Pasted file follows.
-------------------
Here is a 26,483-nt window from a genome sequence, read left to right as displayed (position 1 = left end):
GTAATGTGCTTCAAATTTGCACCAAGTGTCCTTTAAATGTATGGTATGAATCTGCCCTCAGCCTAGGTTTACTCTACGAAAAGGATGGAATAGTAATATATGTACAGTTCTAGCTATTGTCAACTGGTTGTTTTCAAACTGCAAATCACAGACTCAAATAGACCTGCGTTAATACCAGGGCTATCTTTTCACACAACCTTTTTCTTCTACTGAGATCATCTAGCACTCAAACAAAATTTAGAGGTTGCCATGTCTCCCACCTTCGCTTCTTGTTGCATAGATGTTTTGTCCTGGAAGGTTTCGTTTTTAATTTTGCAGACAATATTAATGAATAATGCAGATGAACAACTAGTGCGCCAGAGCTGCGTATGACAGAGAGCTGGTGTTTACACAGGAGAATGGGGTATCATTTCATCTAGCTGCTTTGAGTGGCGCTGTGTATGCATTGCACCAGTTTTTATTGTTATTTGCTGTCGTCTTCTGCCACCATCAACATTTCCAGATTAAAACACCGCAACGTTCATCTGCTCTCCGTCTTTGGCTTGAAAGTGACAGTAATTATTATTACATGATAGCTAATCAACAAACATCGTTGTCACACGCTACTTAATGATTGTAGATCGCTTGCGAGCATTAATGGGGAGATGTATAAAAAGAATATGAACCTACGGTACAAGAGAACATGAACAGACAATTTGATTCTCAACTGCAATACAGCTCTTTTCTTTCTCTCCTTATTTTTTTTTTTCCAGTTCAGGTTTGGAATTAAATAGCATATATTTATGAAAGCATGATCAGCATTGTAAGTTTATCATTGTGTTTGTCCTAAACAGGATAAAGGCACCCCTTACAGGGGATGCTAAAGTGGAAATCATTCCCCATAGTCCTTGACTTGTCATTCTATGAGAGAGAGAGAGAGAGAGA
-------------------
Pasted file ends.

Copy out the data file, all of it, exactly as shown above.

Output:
Here is a 26,483-nt window from a genome sequence, read left to right as displayed (position 1 = left end):
GTAATGTGCTTCAAATTTGCACCAAGTGTCCTTTAAATGTATGGTATGAATCTGCCCTCAGCCTAGGTTTACTCTACGAAAAGGATGGAATAGTAATATATGTACAGTTCTAGCTATTGTCAACTGGTTGTTTTCAAACTGCAAATCACAGACTCAAATAGACCTGCGTTAATACCAGGGCTATCTTTTCACACAACCTTTTTCTTCTACTGAGATCATCTAGCACTCAAACAAAATTTAGAGGTTGCCATGTCTCCCACCTTCGCTTCTTGTTGCATAGATGTTTTGTCCTGGAAGGTTTCGTTTTTAATTTTGCAGACAATATTAATGAATAATGCAGATGAACAACTAGTGCGCCAGAGCTGCGTATGACAGAGAGCTGGTGTTTACACAGGAGAATGGGGTATCATTTCATCTAGCTGCTTTGAGTGGCGCTGTGTATGCATTGCACCAGTTTTTATTGTTATTTGCTGTCGTCTTCTGCCACCATCAACATTTCCAGATTAAAACACCGCAACGTTCATCTGCTCTCCGTCTTTGGCTTGAAAGTGACAGTAATTATTATTACATGATAGCTAATCAACAAACATCGTTGTCACACGCTACTTAATGATTGTAGATCGCTTGCGAGCATTAATGGGGAGATGTATAAAAAGAATATGAACCTACGGTACAAGAGAACATGAACAGACAATTTGATTCTCAACTGCAATACAGCTCTTTTCTTTCTCTCCTTATTTTTTTTTTTCCAGTTCAGGTTTGGAATTAAATAGCATATATTTATGAAAGCATGATCAGCATTGTAAGTTTATCATTGTGTTTGTCCTAAACAGGATAAAGGCACCCCTTACAGGGGATGCTAAAGTGGAAATCATTCCCCATAGTCCTTGACTTGTCATTCTATGAGAGAGAGAGAGAGAGAGA